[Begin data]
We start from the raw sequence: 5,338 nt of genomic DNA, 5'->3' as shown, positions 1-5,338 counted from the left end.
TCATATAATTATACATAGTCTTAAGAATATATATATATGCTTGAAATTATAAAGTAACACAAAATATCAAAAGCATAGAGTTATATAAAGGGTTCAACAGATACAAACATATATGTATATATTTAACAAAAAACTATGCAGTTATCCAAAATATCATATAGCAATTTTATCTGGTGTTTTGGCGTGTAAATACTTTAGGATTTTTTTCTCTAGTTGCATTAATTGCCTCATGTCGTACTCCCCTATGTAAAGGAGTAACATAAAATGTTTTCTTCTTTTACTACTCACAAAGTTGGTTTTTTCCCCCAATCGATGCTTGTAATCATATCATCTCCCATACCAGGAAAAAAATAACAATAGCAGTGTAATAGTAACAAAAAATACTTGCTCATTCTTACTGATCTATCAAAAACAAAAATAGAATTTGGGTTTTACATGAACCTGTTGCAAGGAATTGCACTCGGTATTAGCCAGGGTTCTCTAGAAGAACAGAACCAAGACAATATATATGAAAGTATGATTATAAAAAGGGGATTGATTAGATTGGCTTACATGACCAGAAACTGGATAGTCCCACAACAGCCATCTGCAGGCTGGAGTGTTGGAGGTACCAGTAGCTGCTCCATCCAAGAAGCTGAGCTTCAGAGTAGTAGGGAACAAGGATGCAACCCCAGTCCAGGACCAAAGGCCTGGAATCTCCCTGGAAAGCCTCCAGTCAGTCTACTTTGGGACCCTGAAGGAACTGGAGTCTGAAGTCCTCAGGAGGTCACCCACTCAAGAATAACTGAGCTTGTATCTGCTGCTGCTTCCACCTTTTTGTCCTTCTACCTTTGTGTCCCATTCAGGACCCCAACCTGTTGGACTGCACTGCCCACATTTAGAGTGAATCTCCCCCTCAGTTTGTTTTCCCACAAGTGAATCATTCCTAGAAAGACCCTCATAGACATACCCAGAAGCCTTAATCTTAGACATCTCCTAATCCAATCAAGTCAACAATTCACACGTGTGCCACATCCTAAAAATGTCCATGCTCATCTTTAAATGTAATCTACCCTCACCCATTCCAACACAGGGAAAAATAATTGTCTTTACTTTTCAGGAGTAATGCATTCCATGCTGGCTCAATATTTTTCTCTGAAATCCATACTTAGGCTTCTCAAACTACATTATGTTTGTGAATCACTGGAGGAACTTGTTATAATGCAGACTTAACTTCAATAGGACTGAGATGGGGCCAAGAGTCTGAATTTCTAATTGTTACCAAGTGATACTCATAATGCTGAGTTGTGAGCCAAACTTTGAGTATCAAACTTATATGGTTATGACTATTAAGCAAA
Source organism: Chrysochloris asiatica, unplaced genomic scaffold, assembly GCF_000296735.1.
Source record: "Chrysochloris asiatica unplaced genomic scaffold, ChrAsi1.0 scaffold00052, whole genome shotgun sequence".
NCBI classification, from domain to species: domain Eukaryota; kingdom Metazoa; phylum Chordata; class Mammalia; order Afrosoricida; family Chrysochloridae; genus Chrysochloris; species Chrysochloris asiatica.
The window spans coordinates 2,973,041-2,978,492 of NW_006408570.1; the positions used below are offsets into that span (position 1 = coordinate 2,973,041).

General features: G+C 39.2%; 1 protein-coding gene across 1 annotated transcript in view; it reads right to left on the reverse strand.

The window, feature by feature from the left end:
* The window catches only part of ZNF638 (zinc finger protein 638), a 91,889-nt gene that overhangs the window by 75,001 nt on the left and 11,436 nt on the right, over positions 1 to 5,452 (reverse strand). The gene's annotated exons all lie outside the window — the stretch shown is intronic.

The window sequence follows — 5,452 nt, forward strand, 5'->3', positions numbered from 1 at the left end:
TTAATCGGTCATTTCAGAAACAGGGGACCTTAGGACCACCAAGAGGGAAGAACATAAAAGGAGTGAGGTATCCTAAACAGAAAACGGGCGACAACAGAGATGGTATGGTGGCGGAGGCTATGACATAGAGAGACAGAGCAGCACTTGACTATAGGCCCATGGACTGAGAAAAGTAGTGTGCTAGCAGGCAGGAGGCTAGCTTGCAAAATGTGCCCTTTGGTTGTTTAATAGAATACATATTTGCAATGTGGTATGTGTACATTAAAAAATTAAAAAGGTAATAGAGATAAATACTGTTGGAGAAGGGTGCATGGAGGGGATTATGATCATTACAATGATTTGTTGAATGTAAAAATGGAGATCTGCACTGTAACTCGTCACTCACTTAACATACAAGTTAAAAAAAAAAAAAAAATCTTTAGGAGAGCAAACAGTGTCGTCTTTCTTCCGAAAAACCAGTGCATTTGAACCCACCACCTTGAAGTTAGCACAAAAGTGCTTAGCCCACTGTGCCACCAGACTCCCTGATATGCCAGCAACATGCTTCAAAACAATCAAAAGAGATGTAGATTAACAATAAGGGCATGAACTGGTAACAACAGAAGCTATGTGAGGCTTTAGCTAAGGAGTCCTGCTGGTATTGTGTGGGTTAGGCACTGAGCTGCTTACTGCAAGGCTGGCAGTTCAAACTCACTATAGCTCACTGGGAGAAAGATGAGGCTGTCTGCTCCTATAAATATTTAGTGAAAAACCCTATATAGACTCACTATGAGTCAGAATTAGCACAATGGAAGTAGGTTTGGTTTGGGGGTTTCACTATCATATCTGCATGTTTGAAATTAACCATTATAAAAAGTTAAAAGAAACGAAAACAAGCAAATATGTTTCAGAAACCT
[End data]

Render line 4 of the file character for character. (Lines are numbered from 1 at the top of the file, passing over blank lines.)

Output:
Source record: "Chrysochloris asiatica unplaced genomic scaffold, ChrAsi1.0 scaffold00052, whole genome shotgun sequence".